A Review of Current Research in Network Forensic Analysis

A Review of Current Research in Network Forensic Analysis

Ikuesan R. Adeyemi, Shukor Abd Razak, Nor Amira Nor Azhan
Copyright: © 2013 |Pages: 26
DOI: 10.4018/jdcf.2013010101
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Establishing facts on cyber crime is gradually gaining wider relevance in prosecuting cyber criminals. The branch of cyber policing saddled with this responsibility is the network forensic community (researchers, developer, and investigator). However, the recurring rate of advances in cybercrime poses greater challenge to the available improvements in network forensics analysis tools (NFAT) as well as to investigators, and ultimately, researchers. The need for an efficient cutting-edge research finding in curbing network crimes therefore is undeniably critical. This paper describes the distinction between network security and network forensics. In addition, the authors identify factors that militate against most network forensic techniques as well as the research challenges in network forensics. Furthermore, the paper discusses on the current research works on network forensics analysis. This research is useful to the research community of network forensics, for knowledge on existing research techniques, and direction on further research in network forensics.
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Forensic science is the methodological and correct application of broad spectrum of scientific discipline to answer questions significant to legal system; an interception between technology, methodology and application (Greitzer & Frincke, 2010). Digital forensics is that branch of forensic science that deals with the nitty-gritty of 0s and 1s, otherwise known as digital values, of a computer system with the view to establishing hidden, lost or covered facts. The act of establishing a forensic paradigm in digital world involves interpreting digital processes in such a way that it explains ‘what’ event /action/process was carried out by/with/against a particular digital device under examination.

Network forensics has received various definitions since its inception by Marcus J. (Ranum, 2012) and its research community has greatly expanded since then. However, the generally accepted, but not encompassing definition was proposed at the 2001 DFRWS (Palmer, 2001). Palmer (2001), defines network forensics as “the use of scientifically proven techniques to collect, fuse, identify, examine, correlate, analyze, and document digital evidence from multiple, actively processing and transmitting digital sources for the purpose of uncovering facts related to the planned intent, or measured success of unauthorized activities meant to disrupt, corrupt, and or compromise system components as well as providing information to assist in response to or recovery from these activities”.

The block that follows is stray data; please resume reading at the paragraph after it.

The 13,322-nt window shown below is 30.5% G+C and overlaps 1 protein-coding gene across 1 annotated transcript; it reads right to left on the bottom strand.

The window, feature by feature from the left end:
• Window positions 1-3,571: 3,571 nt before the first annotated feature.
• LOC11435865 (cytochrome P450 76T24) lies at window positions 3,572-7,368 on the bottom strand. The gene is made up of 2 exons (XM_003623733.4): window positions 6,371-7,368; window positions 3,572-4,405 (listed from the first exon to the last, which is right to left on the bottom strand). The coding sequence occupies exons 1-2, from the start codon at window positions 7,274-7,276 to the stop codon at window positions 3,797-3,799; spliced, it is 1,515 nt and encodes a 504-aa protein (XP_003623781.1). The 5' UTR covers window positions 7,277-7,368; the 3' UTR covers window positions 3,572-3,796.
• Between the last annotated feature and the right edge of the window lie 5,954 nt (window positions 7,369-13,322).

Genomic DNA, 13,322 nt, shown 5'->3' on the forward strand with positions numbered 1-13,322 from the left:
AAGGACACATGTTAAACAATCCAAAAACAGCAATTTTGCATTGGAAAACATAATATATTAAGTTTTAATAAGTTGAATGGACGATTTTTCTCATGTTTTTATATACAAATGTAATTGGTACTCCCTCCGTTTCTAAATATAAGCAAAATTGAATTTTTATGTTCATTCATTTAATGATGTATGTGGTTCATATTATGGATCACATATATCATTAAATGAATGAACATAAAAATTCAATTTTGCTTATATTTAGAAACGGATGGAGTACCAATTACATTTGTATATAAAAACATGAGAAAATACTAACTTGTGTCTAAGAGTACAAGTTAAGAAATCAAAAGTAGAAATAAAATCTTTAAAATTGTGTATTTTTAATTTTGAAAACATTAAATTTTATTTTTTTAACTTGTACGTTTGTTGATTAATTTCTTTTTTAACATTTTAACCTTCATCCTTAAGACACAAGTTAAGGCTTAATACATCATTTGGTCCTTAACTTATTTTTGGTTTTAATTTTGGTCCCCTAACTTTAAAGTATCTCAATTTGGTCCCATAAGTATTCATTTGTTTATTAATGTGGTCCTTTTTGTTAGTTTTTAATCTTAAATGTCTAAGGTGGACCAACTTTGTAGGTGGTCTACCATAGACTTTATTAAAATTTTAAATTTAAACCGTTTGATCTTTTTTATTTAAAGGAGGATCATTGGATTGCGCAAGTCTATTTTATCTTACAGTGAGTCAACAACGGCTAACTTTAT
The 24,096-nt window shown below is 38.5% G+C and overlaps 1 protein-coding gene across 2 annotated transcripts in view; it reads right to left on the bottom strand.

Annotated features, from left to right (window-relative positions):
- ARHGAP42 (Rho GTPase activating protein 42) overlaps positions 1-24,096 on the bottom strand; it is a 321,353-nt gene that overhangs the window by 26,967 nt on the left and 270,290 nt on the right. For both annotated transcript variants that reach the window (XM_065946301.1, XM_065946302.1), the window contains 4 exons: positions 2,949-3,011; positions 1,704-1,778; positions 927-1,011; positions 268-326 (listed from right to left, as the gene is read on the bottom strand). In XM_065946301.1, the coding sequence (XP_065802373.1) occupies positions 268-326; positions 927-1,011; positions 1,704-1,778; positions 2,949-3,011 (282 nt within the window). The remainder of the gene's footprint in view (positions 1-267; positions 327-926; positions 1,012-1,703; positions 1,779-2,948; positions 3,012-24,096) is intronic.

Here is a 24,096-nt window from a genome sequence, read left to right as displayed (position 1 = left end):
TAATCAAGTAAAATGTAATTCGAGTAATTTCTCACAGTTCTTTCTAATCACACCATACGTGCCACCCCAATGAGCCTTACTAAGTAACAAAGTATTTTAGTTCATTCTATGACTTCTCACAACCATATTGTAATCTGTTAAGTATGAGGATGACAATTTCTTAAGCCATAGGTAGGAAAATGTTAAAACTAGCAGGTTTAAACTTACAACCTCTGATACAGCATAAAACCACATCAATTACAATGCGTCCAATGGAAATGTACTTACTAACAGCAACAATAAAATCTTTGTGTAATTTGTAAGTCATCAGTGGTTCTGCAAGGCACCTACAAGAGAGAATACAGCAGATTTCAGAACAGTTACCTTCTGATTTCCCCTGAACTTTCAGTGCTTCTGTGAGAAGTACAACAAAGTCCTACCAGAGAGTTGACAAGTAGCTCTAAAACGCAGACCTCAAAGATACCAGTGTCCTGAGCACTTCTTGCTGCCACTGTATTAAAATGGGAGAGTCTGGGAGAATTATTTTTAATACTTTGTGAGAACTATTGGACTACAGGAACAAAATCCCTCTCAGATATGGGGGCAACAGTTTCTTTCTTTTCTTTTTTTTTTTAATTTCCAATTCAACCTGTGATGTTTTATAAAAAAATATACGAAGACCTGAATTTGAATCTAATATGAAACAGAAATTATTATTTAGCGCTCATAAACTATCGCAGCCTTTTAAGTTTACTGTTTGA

Schwartz (2010) describes network forensics as the reconstruction of network event to provide definitive insight into action and behavior of users, applications as well as devices. In other words, network forensics involves the use of scientifically proven techniques to collect, identify, corroborate, examine, analyze and document digital information from live network session. However, these processes must be in conformance with forensically sound manner. Network forensics evidence source includes the capture of network traffic, and other relevant information from multiple devices, active processes, and digitally transmitting sources. Such device includes audit trails, Logs, routers, firewalls, servers, browsers, honey pot and network security device in general.

Uncovering facts related to planned intent, measurement of success of unauthorized activities, investigation of the source of an intrusion and the reasons for the success of such intrusion as well as the possible reason for such as intrusion are some of the vast needs for network forensics. Additionally, network forensics provides information to assist in response to/or recovery from an intrusion. Thus, network forensics can be termed as a proactive, as well as a retrospective approach to both law enforcement, and security hardening perspective. Network forensics can therefore be defined as the act (scientific process) of, measuring level of intrusion; investigating source of intrusion, deciphering intrusion intent and vulnerability exploited; or information provision to recover from an intrusion as well as the process of discovering planned intent of network traffic for the purpose of strengthening system security, and culpable evidence presentation. Network forensics can be classified into three classes: which are; based on purpose, process of collection, and nature of technology used. This classification forms the distinction between network forensics and network security. The rest of this paper is organized thus: The next section discusses the distinction between network forensics and network security. The following section elucidates on the research challenges on network forensics and details the premises on which network forensics challenges emanates. The various research works on network forensics are then presented. This paper also discusses the research works, challenges solved and lingering challenges still facing the research community. Conclusion is presented in the last section.

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